full service web developer

Why use Rob?

Have you ever needed a photographer for a portrait or wedding? A very special event? You could go to any walk-in store to have a picture made but, for something very special, you'd sit with a professional. That professional would interview you. Find your wants and needs. Advise you on what to wear, places to be photographed, time of day, hair styles and so on. They help with your plan or help you make a plan. They don't just make snapshots.

When you have a personal style and plan you want to follow, your web site should follow your path. It reflects who or what you are. It should be as unique as you are because anyone can be just like everyone else.


Rob Belics was born in St. Louis and raised by middle-class parents who wanted him to become an engineer.

He studied Electronic Engineering at St. Louis University and Washington University but spent more time at the university radio station and amateur radio club.

He went on to work fulltime as a “permit man”—filling in for broadcast engineers at radio and TV stations around town. It reminded him of the Astrology book someone gave him that said, as an Aquarian, he would have one foot in the sciences and one foot in the arts.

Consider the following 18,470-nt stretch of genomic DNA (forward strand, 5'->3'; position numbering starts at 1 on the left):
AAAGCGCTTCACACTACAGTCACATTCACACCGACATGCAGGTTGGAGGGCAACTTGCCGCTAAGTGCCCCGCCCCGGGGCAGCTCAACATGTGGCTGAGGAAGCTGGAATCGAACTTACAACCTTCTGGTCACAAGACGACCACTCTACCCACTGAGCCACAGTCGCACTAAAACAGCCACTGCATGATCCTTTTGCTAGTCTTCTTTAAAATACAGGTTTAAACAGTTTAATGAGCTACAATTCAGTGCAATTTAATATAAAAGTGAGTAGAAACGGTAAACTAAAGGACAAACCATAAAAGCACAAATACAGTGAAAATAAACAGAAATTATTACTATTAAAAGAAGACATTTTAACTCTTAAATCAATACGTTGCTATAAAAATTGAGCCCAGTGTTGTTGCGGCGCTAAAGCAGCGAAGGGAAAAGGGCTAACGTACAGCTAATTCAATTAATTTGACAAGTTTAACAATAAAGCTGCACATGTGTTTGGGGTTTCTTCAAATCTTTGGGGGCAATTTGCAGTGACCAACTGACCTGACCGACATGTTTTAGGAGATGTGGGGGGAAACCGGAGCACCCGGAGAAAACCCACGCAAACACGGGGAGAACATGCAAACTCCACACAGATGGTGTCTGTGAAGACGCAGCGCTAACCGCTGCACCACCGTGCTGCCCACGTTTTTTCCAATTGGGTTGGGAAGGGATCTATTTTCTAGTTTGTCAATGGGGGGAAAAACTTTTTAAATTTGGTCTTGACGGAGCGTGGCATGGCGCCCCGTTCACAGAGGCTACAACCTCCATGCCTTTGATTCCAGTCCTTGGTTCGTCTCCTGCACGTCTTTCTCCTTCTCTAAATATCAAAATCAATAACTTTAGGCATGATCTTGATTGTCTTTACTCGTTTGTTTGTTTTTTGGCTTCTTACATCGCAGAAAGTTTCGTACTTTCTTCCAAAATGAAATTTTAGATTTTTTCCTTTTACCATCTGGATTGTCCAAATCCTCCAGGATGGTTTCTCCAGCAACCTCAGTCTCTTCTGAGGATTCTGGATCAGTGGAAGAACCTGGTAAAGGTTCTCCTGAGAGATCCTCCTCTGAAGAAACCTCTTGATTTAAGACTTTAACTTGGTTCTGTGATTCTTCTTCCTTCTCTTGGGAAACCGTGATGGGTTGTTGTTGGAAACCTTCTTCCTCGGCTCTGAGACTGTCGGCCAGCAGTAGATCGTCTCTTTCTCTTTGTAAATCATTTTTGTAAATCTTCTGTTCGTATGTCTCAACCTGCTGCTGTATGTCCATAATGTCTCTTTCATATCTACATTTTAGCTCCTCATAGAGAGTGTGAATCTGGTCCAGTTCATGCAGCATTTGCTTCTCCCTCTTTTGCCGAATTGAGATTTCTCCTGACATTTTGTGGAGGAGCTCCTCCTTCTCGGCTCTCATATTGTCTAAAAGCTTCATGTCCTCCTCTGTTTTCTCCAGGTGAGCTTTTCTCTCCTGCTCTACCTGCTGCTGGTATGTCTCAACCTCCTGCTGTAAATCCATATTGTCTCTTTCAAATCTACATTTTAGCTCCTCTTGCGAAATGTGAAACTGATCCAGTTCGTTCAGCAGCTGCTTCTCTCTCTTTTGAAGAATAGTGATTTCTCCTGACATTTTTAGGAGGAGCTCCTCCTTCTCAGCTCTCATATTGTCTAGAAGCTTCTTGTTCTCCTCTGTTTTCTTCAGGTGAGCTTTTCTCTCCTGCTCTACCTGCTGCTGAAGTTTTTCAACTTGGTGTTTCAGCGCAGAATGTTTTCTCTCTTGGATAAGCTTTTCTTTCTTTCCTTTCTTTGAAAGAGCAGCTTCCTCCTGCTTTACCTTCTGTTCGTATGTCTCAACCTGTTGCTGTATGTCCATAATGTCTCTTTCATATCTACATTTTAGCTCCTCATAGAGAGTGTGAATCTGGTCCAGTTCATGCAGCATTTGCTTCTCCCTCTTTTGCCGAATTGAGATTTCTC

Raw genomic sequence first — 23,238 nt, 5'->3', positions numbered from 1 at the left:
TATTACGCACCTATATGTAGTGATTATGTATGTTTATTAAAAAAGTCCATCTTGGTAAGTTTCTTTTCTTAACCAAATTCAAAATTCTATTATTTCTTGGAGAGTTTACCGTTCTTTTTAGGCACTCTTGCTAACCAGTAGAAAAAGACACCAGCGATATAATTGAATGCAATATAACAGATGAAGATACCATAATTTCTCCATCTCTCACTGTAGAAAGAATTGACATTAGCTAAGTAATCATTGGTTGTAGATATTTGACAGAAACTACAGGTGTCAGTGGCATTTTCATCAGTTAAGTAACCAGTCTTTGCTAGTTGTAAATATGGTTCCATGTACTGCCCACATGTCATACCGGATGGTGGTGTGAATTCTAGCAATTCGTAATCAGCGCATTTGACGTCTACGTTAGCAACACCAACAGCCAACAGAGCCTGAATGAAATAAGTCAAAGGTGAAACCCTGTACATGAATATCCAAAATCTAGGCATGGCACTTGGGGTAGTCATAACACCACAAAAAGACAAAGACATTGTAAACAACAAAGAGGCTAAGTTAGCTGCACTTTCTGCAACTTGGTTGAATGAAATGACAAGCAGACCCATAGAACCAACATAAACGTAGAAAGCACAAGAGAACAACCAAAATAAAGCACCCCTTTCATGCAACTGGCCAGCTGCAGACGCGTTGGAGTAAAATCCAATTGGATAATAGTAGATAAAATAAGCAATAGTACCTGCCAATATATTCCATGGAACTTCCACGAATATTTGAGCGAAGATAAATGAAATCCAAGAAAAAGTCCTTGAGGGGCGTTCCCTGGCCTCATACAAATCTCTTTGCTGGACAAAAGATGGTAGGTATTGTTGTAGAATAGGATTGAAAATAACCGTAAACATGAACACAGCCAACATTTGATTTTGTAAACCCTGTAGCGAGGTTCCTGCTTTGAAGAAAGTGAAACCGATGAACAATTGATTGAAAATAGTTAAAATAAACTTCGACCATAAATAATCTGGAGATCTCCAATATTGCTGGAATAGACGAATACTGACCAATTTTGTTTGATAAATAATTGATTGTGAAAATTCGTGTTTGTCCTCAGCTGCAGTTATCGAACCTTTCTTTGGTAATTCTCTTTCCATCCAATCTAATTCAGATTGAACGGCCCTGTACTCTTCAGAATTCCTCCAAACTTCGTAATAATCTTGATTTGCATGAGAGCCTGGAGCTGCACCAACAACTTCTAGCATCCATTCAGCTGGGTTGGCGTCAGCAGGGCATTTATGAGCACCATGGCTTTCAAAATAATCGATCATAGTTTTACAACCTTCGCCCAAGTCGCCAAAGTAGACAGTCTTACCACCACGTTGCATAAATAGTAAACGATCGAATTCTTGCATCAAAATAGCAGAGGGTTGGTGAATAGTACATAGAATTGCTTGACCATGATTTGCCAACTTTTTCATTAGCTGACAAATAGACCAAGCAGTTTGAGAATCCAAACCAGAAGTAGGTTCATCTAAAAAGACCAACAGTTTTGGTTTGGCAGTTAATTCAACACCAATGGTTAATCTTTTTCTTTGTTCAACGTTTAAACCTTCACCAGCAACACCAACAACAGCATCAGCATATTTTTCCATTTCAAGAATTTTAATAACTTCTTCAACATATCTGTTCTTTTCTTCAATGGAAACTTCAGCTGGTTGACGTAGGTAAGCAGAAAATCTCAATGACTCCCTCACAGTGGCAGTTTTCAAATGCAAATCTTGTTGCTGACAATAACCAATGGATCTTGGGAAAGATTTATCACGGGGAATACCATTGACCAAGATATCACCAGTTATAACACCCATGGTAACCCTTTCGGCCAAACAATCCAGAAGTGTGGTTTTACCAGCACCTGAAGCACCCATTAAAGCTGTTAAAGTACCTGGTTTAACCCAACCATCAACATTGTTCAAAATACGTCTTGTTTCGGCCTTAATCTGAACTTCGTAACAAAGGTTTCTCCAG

That might explain why he gained jobs at Silicon Graphics and Pixar. And why he has created web sites for theatre companies in Chicago and restaurants in St. Louis.

Rob has been involved in radio, television and theatre productions for decades on the technical side but with an understanding and appreciation of the art of presentation and production.

Yes, you did see him standing behind Gerard Butler or Zachary Ty Bryan. Perhaps talking to Philip Seymour Hoffman or Tom Hardy.

Of Note

His wireless controlled devices, including “fire in a bucket”, was featured in several Chicago theatrical productions.

Rob created the first and only regional Subway Sandwich online menu and ordering system in St. Louis in 2005. His “St. Louis Sub” was part of a regional advertising campaign. Rob was on Subway’s advertising board for several years.

You have probably used the vending machines he designed as an electronic engineer and, if you ever had eye surgery, the doctor used the medical device he designed.

Roosevelt University Chicago